The Wall Street Journal reports that researchers "who study work habits say a new generation reared on mobile devices is increasingly accustomed to using them while propped against pillows, lying down or in a fetal curl:"
Half of 1,000 workers polled this year by Good Technology, a Sunnyvale, Calif., mobile-security software company, said they read or respond to work emails from bed. A study of 329 British workers found nearly 1 in 5 employees spends two to 10 hours a week working from bed, according to the 2009 poll by Credant Technologies, a London-based data-security company.
The Good Technology survey found:
the average American puts in more than a month and a half of overtime a year – just by answering calls and emails at home…. [M]ore than 80 percent of people continue working when they have left the office - for an average of seven extra hours each week – almost another full day of work. That's a total of close to 30 hours a month or 365 extra hours every year. They’re also using their cell phones to mix work and their personal life in ways never seen before.
While 60 percent do it simply to stay organized, almost half feel they have no choice because their customers demand quick replies. Thirty-one percent of respondents admit to continuing to work at home as they find it hard to ‘switch off.’ Half of Americans can’t even put their phone down while in bed, as they read or respond to work emails after climbing under the covers.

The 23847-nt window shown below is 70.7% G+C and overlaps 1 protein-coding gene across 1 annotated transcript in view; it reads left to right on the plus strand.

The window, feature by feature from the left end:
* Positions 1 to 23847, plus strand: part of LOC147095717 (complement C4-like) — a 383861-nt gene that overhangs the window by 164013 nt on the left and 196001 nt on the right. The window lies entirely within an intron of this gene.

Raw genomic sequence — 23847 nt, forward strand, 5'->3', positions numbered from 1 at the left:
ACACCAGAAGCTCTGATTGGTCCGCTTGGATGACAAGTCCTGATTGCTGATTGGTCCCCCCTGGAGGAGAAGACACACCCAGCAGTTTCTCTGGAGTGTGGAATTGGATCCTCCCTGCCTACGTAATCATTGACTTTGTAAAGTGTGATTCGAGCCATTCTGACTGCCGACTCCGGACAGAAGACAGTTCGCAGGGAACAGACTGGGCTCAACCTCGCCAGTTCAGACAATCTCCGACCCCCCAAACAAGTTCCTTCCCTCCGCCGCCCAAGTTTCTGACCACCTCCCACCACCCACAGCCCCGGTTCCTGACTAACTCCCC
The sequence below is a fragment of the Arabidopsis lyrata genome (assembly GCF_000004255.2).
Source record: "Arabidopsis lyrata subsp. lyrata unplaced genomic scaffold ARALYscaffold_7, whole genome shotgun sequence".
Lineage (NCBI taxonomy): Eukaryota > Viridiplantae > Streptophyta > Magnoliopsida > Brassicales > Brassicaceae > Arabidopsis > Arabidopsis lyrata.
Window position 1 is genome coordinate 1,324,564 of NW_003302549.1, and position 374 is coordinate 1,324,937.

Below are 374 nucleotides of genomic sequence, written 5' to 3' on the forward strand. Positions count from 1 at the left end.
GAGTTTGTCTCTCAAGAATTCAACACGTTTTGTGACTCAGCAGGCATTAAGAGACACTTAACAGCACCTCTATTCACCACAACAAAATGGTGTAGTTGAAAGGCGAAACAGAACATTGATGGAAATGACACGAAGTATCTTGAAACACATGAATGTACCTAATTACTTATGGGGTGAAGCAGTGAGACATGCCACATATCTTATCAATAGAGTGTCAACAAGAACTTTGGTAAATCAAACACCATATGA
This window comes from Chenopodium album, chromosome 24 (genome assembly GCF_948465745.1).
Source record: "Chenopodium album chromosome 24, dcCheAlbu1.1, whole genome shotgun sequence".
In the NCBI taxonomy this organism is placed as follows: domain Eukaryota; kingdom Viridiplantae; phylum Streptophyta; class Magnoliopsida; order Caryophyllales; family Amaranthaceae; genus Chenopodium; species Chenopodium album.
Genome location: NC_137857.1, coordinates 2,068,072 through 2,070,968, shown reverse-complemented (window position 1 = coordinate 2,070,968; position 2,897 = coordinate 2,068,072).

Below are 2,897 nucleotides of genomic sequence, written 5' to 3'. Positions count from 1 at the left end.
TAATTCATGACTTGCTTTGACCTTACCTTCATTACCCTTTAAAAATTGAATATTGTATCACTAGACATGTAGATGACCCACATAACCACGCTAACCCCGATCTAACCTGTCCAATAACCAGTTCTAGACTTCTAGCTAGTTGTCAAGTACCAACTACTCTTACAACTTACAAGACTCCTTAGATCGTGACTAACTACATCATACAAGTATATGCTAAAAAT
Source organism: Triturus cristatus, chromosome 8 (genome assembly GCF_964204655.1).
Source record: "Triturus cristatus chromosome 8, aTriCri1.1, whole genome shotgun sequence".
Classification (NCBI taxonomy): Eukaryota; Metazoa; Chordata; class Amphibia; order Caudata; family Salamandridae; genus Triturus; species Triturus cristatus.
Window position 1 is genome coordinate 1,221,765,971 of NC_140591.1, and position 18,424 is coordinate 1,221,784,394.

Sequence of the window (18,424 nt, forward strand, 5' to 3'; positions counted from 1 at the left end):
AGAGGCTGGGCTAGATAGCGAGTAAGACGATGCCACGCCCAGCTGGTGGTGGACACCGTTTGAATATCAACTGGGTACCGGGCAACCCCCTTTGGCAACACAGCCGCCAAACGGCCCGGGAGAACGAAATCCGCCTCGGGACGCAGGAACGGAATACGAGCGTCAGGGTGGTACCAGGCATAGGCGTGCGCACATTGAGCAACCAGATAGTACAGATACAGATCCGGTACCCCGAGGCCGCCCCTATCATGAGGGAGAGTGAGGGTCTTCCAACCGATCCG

(Good, btw, has found similar things in other countries: 88 percent of people in a recent Australian survey "said that they worked on their mobile devices outside regular working hours," while "35 percent checking their phones and emails in bed" and "24 percent of respondents fought with their partners over working on their mobile devices outside of work.")
The habit of working is bed is problematic because it can contribute to insomnia, ergonomic problems, and strain in your relationship. Of course, this isn't just a problem; for some, it's a catastra-tunity! The Wall Street Journal explains:
Reverie, a Walpole, Mass., maker of adjustable beds... is pushing to change the hospital image of adjustable beds to appeal to younger consumers, showing them how elevating the head or foot can ease strain while watching TV or working.
Reverie also offers a built-in power outlet in the base of its beds to plug in lamps, televisions or laptops. Both the outlet and the bed's movement can be operated with a hand-held remote, or with the user's smartphone or tablet via built-in Wi-Fi and Bluetooth.
Granted, some people do manage to get some good work done in bed, so this isn't necessarily bad for everyone; but it strikes me that it's not one a trend we should encourage, and that as users we should avoid it if we can.